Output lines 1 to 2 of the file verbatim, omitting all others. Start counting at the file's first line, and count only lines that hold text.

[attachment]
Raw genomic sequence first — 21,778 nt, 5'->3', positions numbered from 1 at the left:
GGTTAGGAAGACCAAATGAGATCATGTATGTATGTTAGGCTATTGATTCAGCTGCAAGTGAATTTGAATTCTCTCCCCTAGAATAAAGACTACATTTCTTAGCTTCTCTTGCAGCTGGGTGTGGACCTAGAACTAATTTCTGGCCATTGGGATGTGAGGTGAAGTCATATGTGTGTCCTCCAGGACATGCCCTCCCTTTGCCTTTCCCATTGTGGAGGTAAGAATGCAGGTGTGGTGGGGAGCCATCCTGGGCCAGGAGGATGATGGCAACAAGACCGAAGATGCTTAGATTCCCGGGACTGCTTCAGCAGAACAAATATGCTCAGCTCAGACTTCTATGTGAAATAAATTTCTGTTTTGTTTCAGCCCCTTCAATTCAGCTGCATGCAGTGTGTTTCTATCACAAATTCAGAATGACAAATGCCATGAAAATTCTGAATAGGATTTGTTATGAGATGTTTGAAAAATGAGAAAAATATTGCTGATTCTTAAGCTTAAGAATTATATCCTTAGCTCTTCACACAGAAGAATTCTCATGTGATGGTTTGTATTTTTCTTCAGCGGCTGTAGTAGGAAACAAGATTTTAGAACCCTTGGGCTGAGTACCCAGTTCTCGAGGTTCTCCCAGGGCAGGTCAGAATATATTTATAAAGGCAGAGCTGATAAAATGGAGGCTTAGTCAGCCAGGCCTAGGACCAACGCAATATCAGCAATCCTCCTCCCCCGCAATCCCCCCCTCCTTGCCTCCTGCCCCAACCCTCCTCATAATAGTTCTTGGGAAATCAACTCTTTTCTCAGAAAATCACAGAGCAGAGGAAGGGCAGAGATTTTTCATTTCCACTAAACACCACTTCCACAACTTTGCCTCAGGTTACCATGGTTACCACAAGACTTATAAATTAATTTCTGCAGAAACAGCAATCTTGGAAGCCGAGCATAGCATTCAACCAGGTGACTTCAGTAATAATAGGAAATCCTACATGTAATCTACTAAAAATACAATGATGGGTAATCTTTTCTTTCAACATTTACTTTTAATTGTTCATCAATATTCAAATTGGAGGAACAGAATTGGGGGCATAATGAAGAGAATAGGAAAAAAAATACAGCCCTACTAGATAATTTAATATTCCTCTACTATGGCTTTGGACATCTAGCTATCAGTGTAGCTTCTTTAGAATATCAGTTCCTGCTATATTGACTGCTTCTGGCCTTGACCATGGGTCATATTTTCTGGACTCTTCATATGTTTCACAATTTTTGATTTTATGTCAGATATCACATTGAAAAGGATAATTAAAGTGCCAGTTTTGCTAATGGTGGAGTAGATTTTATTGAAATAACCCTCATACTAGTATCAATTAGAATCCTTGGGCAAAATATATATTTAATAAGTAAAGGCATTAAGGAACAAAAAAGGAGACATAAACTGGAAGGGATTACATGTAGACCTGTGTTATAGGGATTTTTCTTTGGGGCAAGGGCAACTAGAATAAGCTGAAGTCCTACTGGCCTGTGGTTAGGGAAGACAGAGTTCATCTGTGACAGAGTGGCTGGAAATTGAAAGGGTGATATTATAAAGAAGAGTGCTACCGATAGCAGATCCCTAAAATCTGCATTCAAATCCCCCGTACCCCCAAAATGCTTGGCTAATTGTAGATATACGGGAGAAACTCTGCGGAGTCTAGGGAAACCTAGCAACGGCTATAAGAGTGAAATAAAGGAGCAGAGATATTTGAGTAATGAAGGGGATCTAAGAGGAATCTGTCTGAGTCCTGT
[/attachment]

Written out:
Raw genomic sequence first — 21,778 nt, 5'->3', positions numbered from 1 at the left:
GGTTAGGAAGACCAAATGAGATCATGTATGTATGTTAGGCTATTGATTCAGCTGCAAGTGAATTTGAATTCTCTCCCCTAGAATAAAGACTACATTTCTTAGCTTCTCTTGCAGCTGGGTGTGGACCTAGAACTAATTTCTGGCCATTGGGATGTGAGGTGAAGTCATATGTGTGTCCTCCAGGACATGCCCTCCCTTTGCCTTTCCCATTGTGGAGGTAAGAATGCAGGTGTGGTGGGGAGCCATCCTGGGCCAGGAGGATGATGGCAACAAGACCGAAGATGCTTAGATTCCCGGGACTGCTTCAGCAGAACAAATATGCTCAGCTCAGACTTCTATGTGAAATAAATTTCTGTTTTGTTTCAGCCCCTTCAATTCAGCTGCATGCAGTGTGTTTCTATCACAAATTCAGAATGACAAATGCCATGAAAATTCTGAATAGGATTTGTTATGAGATGTTTGAAAAATGAGAAAAATATTGCTGATTCTTAAGCTTAAGAATTATATCCTTAGCTCTTCACACAGAAGAATTCTCATGTGATGGTTTGTATTTTTCTTCAGCGGCTGTAGTAGGAAACAAGATTTTAGAACCCTTGGGCTGAGTACCCAGTTCTCGAGGTTCTCCCAGGGCAGGTCAGAATATATTTATAAAGGCAGAGCTGATAAAATGGAGGCTTAGTCAGCCAGGCCTAGGACCAACGCAATATCAGCAATCCTCCTCCCCCGCAATCCCCCCCTCCTTGCCTCCTGCCCCAACCCTCCTCATAATAGTTCTTGGGAAATCAACTCTTTTCTCAGAAAATCACAGAGCAGAGGAAGGGCAGAGATTTTTCATTTCCACTAAACACCACTTCCACAACTTTGCCTCAGGTTACCATGGTTACCACAAGACTTATAAATTAATTTCTGCAGAAACAGCAATCTTGGAAGCCGAGCATAGCATTCAACCAGGTGACTTCAGTAATAATAGGAAATCCTACATGTAATCTACTAAAAATACAATGATGGGTAATCTTTTCTTTCAACATTTACTTTTAATTGTTCATCAATATTCAAATTGGAGGAACAGAATTGGGGGCATAATGAAGAGAATAGGAAAAAAAATACAGCCCTACTAGATAATTTAATATTCCTCTACTATGGCTTTGGACATCTAGCTATCAGTGTAGCTTCTTTAGAATATCAGTTCCTGCTATATTGACTGCTTCTGGCCTTGACCATGGGTCATATTTTCTGGACTCTTCATATGTTTCACAATTTTTGATTTTATGTCAGATATCACATTGAAAAGGATAATTAAAGTGCCAGTTTTGCTAATGGTGGAGTAGATTTTATTGAAATAACCCTCATACTAGTATCAATTAGAATCCTTGGGCAAAATATATATTTAATAAGTAAAGGCATTAAGGAACAAAAAAGGAGACATAAACTGGAAGGGATTACATGTAGACCTGTGTTATAGGGATTTTTCTTTGGGGCAAGGGCAACTAGAATAAGCTGAAGTCCTACTGGCCTGTGGTTAGGGAAGACAGAGTTCATCTGTGACAGAGTGGCTGGAAATTGAAAGGGTGATATTATAAAGAAGAGTGCTACCGATAGCAGATCCCTAAAATCTGCATTCAAATCCCCCGTACCCCCAAAATGCTTGGCTAATTGTAGATATACGGGAGAAACTCTGCGGAGTCTAGGGAAACCTAGCAACGGCTATAAGAGTGAAATAAAGGAGCAGAGATATTTGAGTAATGAAGGGGATCTAAGAGGAATCTGTCTGAGTCCTGT